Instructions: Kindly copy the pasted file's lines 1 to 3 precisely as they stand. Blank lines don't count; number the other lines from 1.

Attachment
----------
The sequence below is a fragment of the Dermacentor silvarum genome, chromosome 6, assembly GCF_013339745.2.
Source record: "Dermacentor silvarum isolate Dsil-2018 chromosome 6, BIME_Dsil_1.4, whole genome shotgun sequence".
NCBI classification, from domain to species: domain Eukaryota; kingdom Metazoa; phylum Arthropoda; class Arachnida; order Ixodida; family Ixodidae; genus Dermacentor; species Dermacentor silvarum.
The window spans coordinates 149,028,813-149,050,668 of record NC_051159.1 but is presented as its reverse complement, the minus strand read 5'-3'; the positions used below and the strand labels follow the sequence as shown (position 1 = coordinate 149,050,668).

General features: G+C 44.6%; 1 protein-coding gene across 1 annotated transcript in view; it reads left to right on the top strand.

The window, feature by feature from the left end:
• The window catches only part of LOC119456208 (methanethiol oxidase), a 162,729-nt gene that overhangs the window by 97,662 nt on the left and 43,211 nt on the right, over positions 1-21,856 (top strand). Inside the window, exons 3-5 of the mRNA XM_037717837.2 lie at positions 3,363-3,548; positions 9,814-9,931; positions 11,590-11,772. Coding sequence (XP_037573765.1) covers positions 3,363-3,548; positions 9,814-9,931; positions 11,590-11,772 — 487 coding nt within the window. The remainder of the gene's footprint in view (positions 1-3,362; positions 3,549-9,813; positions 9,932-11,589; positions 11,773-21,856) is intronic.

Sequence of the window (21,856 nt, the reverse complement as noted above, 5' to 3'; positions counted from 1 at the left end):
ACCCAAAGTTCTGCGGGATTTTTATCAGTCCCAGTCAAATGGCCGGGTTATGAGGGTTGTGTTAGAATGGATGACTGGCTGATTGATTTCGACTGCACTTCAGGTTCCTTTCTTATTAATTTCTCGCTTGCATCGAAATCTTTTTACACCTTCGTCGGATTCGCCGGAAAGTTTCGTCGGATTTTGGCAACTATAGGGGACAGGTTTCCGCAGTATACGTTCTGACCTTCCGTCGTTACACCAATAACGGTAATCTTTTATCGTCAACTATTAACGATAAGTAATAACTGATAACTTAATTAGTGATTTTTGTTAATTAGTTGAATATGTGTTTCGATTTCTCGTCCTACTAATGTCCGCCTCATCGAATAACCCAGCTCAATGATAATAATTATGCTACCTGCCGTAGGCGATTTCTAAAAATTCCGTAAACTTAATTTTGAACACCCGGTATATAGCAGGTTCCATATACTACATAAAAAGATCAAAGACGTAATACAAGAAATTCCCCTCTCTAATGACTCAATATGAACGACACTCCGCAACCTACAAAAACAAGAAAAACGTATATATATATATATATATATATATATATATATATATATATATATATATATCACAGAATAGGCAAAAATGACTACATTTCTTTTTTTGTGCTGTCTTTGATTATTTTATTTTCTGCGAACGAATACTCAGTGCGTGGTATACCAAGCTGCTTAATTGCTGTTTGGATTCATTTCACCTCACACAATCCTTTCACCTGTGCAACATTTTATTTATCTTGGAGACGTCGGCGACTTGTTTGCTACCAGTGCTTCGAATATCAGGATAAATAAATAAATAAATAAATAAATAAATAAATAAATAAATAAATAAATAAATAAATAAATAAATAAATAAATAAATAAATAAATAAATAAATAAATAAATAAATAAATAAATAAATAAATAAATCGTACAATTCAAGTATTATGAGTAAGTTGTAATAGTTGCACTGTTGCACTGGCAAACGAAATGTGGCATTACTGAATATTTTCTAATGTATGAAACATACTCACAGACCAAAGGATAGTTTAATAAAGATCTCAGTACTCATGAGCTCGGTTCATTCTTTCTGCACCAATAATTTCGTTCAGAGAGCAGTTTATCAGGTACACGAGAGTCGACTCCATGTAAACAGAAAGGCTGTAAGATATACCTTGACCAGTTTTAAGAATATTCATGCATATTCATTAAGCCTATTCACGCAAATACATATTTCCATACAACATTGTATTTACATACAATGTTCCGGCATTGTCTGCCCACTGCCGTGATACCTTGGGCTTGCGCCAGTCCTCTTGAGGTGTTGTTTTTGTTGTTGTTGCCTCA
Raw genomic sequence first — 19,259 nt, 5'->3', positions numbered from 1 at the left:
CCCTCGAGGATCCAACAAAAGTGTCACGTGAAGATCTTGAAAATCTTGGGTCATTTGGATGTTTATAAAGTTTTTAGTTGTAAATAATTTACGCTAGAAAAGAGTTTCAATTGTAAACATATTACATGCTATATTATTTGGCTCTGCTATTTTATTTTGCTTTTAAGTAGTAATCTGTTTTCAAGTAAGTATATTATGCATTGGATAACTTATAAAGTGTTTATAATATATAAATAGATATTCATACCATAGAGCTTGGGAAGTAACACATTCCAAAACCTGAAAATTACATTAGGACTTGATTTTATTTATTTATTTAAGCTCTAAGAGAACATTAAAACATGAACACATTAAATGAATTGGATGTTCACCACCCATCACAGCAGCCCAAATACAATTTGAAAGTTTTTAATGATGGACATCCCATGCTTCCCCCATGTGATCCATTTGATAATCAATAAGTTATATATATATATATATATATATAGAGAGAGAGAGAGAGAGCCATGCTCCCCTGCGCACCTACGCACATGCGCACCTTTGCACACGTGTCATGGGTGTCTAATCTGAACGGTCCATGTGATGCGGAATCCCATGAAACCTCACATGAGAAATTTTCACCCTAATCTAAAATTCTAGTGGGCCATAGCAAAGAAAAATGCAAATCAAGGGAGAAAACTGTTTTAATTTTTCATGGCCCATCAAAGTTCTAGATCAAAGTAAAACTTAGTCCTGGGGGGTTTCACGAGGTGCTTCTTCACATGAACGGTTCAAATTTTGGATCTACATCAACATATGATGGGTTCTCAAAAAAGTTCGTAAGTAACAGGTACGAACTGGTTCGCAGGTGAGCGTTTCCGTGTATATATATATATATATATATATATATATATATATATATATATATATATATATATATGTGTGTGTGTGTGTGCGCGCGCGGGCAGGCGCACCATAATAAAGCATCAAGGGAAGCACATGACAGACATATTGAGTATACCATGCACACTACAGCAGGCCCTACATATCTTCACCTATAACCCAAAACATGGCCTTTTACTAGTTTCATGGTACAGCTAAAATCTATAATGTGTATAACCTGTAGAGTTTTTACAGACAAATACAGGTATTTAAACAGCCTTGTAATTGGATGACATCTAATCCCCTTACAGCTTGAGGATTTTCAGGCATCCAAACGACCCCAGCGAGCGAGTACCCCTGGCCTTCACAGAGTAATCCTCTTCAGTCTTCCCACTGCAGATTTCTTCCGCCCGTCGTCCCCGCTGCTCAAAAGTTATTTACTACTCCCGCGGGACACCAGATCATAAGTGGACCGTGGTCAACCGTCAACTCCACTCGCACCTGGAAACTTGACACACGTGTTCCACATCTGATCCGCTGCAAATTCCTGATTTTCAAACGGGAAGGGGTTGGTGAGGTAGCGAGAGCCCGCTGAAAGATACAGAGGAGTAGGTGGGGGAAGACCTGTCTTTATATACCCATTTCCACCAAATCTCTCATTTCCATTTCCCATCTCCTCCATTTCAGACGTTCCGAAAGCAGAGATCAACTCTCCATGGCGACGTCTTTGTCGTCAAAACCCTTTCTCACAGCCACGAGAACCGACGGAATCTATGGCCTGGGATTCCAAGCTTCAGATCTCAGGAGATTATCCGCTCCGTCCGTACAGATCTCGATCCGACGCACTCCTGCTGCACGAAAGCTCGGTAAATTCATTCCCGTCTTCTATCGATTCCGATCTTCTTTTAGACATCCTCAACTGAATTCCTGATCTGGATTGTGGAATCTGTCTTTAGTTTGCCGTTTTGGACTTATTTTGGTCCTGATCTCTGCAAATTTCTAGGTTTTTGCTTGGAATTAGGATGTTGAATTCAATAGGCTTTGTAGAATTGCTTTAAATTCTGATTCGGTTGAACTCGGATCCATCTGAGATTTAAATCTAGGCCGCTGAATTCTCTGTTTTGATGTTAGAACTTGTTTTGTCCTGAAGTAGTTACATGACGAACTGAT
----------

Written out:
The sequence below is a fragment of the Dermacentor silvarum genome, chromosome 6, assembly GCF_013339745.2.
Source record: "Dermacentor silvarum isolate Dsil-2018 chromosome 6, BIME_Dsil_1.4, whole genome shotgun sequence".
NCBI classification, from domain to species: domain Eukaryota; kingdom Metazoa; phylum Arthropoda; class Arachnida; order Ixodida; family Ixodidae; genus Dermacentor; species Dermacentor silvarum.